4.  You know your dad does not want that to happen.

This is an emotional/relationship issue.  Clearly your dad saw this as a transfer "in name only," and not as a license for you to take the money and retire.  It sounds like you saw it that way as well at the time, but your thinking has changed (which, btw, tends to happen as you stare at sums with many zeros that have your name on them).

So talk to your dad.  You already know that if you vote him out and retire on the money, he will be disappointed -- he's told you that to your face.  So talk to him about what he envisions.  And about what you envision -- not just "hey, dad, I'd like to retire on your money," but what you'd use that freedom to do, to put your talents and skills to good use.  Paint him a picture of how his assets would allow you to do things that are important and use the skills/values he taught you to help others or do something else that matters to both him and you.  Or maybe negotiate for another extension, but the next 10 years he delegates to you some of the management duties (e.g., for a small portion of the portfolio) so you can learn the ins and outs of managing those kinds of assets from him while he is still here -- and maybe you get paid a stipend for that so that you can go part-time to free up the time to do so.  Etc.
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Case

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Re: Inheritance Issues
« Reply #12 on: August 10, 2017, 08:02:19 AM »
I apologize in advance as this may be a long rambling post.  I am very blessed to have a complicated inheritance situation that I can't talk to many people about, and those that I can talk with can't relate.  So I'm writing this post to get this out here, and maybe find someone out there in the world wide web who has a similar experience.

I am 37, my husband is 38, no kids and no plans for them.  Both my parents are alive and well, and very healthy/active at age 67.  I have one sibling (34) who is married with an only child.  Small family network all the way around. 

My father is a hugely successful self-made man.  He's a poster child for bootstrapping.  Grew up poor on a farm, his father died when he was a child, worked his way through school.  He started his own business which made millions.  On top of the business he made some very, very smart investments early on in stocks as well as real estate.  Of course this was built over years of hard work, so growing up we never lived a luxurious lifestyle, although we never experienced hardships.  Only in the last 5-10 years have my parents upgraded to a newer/nicer home and started traveling more extravagantly.  They still live well below their means (although above their means would take a hell of a lot of commitment to spending).

In 2012, when we all though that major changes to estate tax was coming, we did some major financial planning.  I'm a CPA and was heavily involved in the process with our tax attorney.  As a result of our gifting strategies, my brother and I are 50/50 members of an LLC that owns a significant amount of real estate and a hefty investment portfolio.  At this point, my father is the non-member manager of this LLC.  My brother and I have zero votes.  We signed a 10 year management agreement in 2012, so we are half way done.  At the end of 10 years, the management agreement can be extended or another manager voted in (my brother and I vote on this).  Also, in the event of the death of my father, management would be 50/50 between my brother and myself (not my mother).  At this time, the only true distributions made out of the LLC are to pay the taxes (since neither of us make enough money to pay the taxes out of pocket).  The rest is reinvested.  Most years the distribution will include a small bonus it's been nothing, $1,500, and $7,500 the past couple of years.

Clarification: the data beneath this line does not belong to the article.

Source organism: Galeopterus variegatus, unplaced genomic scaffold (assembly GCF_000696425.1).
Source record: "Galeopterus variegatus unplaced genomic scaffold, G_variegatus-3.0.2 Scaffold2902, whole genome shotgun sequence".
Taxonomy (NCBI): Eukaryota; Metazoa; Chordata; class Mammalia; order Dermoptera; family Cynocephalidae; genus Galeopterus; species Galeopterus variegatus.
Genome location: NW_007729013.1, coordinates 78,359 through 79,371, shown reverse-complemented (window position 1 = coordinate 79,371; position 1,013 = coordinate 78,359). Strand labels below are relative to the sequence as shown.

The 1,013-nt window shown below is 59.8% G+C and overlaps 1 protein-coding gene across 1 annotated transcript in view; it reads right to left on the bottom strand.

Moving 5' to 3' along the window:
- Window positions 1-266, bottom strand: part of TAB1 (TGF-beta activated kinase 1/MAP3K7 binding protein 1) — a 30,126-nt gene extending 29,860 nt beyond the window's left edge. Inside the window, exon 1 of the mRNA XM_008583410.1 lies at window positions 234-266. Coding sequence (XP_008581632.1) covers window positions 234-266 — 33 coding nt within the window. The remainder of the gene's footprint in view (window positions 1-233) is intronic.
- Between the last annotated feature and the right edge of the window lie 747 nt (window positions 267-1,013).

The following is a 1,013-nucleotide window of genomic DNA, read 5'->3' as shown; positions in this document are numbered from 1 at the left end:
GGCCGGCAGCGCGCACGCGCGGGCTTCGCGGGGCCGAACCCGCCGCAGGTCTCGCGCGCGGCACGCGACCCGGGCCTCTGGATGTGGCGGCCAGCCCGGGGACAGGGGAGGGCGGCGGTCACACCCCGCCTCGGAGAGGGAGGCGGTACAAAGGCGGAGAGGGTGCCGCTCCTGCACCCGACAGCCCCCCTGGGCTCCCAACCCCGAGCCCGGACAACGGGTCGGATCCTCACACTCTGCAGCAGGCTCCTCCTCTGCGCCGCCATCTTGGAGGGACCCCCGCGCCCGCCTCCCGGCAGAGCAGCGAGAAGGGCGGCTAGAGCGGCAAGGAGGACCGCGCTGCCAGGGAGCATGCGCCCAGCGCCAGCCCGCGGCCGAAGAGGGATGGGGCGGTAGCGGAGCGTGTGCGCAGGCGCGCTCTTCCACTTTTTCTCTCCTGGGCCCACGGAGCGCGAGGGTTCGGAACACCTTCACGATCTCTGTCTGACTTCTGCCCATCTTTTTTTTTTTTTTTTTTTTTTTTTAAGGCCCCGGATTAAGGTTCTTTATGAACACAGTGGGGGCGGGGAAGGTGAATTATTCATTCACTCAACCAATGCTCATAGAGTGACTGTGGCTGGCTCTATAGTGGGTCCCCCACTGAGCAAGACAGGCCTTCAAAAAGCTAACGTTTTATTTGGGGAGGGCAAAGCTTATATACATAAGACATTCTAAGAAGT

The cash flow from the LLC is enough for both of us to retire today in a fancypants lifestyle (not to mention capital appreciation).  Without this investment, my husband and I have a networth of about $500,000 (a lot of which is our primary residence equity) and are doing just fine.  However we'd need to keep working until typical retirement age most likely; we don't live a mustachian lifestyle on the spending front.  I'm a CPA and worked the long hours in public accounting for 12 years.  I'm currently in private industry as a controller.  I don't love working and would love to be retired to spend time on hobbies and working out.  My husband is an attorney and would rather not be working as well, to state the obvious.

So on paper my networth is laughably high, but I don't have access to 90% of it.  I don't know how a vote will go for management of the LLC in 5 years.  Assuming we are all in good health, it would be difficult to ask my father to step away from control of the assets he earned.  He genuinely enjoys investing and seeking new opportunities in real estate and other non-traditional ventures.  He has mentioned in passing that he would be disappointed if I quit my job the day I was granted the inheritance.  But, I've been working my ass off for 15 years, it's not like I'm 23 and never held down a job.  (Sorry, that topic gets me fired up). 

Thanks for reading.  I'm not sure what I'm looking for here, maybe just some free therapy:
- How would you process this scenario? 
-  What are your thoughts on unearned wealth?